However lets cut to the chase as to why desktop is still dominated by flash and why mobile is dominated by native video players – it’s for one simple reason and one the author of the article didn’t even talk about which is security. I will delve into this further but for the moment I will use the term security versus DRM cause in my opinion they are not the same thing. Currently HTML 5 has no cross browser standard for implementing secure streams so that whatever is streamed is not easily stolen. Until this is fixed flash won’t die and native code will trump HTML 5.

I think the most promising work is around MPEG-DASH + CENC common encryption scheme. Dash is a new way of doing streaming media – kind of a better form of apple’s HLS and the CENC work is to come up with a cross browser of way of encrypting it. If you talk to folks in the biz – this and the new h265 stuff are getting the most attention but none of them would promise you a 2014 delivery date. Given that, it is ludicrous to purport that flash will die in 2014 since the replacement for it is not ready.

Now that we have covered that flash is not dead yet it is worth spending some time on the whole DRM debate cause I think it is misunderstood at times. DRM to me is usually associated with the notion of buying some content like a cd or a DVD and being prevented by tech from copying it or watching it wherever you want. I think if you have bought something you should be able to copy or watch where you want but you shouldn’t be able to sell it again, stream it for profit or make copies for others who might sell it. So in my opinion if you buy it and you want to put it online for others to pirate it then it is wrong and if tech can help prevent that it should. Problem is that same tech can sometimes prevent the person who bought it from using it the way they want. That is the bad part about DRM but that aside this is different from security.

Security in my opinion is the tech to prevent someone from stealing it who didn’t pay for it. It’s that simple. Meaning if you pay for a streaming service then you should be able to watch it on all the devices that service offers cause you paid to do so. However let’s say you want to make a copy of the movie to store it for later or to give to a friend. If the service does not offer that then in my mind the user doesn’t get that but if the service never purported to offer it then the user has to live with those parameters. Some would say the user should be able to then take the movie to do with it how they please but to me that is the stealing part. Streaming services are not selling movies but selling the ability to watch where the service is offered. Normally this is why subscription services are cheaper per month than buying movies.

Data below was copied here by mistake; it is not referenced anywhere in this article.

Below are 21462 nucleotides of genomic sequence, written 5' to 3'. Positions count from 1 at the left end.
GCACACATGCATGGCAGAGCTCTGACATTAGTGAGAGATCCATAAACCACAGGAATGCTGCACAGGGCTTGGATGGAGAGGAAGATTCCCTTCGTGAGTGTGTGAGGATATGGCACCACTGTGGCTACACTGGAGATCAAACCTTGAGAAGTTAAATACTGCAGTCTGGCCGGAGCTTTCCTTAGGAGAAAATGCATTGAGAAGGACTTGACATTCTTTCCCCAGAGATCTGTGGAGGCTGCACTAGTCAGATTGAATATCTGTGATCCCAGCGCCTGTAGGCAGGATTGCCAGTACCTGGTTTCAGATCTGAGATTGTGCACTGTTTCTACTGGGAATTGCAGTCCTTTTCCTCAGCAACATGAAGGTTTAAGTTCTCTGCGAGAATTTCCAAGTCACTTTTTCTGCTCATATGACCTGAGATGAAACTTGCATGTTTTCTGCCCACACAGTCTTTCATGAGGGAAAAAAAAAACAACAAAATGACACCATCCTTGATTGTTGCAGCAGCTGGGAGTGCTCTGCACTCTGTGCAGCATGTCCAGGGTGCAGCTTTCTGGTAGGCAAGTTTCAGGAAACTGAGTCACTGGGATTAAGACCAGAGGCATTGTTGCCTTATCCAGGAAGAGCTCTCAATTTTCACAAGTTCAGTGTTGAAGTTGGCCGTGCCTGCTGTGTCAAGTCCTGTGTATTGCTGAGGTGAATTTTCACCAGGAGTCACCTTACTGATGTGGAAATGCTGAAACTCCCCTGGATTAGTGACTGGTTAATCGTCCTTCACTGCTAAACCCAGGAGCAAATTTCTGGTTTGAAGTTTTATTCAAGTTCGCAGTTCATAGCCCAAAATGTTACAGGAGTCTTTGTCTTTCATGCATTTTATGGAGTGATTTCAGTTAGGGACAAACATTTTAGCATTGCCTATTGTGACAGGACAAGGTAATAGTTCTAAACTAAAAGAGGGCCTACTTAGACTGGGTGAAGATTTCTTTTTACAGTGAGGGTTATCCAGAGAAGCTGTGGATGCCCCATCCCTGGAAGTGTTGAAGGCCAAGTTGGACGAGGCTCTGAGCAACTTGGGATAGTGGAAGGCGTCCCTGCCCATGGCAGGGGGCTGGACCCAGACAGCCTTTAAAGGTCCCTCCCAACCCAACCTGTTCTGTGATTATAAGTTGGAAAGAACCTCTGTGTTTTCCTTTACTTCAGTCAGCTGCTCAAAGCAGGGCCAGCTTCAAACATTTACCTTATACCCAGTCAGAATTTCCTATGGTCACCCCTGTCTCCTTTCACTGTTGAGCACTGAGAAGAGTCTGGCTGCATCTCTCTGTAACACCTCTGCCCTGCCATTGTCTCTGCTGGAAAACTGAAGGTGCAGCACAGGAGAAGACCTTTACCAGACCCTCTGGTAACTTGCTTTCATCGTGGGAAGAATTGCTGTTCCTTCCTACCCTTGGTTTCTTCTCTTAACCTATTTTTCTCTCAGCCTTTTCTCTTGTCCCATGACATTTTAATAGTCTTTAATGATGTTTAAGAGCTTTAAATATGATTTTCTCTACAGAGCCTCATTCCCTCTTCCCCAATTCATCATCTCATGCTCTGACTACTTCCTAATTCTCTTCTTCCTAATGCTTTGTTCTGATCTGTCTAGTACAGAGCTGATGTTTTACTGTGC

Others would argue that anything on a screen can be stolen so why bother trying to protect it but that is an easy one to answer. If you are an independent film maker and you debut something on a streaming service you are hoping that, although it is never 100 percent, that the service is not an easy source for people to steal the content. Otherwise the movie is better off in the theaters versus streaming. Any company who is in the business of streaming doesn’t want to lose this relationship with the content owners so they try to ensure they can offer a safe platform that does not contribute to the overall piracy problem.

So companies in the business of streaming have to take security seriously and in most cases security is not the same as DRM because the goal is to not make it hard on people who pay but to prevent those who don’t want to pay from petty theft. I personally think stealing streams is theft and is no different from stealing a book or a meal. Taking something you don’t want to pay for doesn’t look any different to me for a physical item or a digital item. It’s theft. Pay for it. If you don’t want to pay for it then you can’t have it.

So for the moment flash offers streaming companies a safer place to stream movies than HTML 5 does. Yes it will change but not this year.

Wonder if the new CEO will seriously overhaul Windows?

Before I rant – I am cheering MSFT on to win a lot more than they do ::

In order to do that they need to fix the turd that is Windows at some point.

Gruber linked to this, from a MSFT fanboy at – scathing indeed ::

I don’t own a windoze box. Got rid of the last HP netbook we had laying around cause it ceased to boot anymore.

So I run Parallels and had windoze 7 on it. Then I bought windoze 8. Tried upgrade and couldn’t. Tried a clean install and couldn’t.

Finally discovered I had to upgrade over win 7 but I needed to use the win 8 32 disks cause for some reason my win 7 was 32 bit.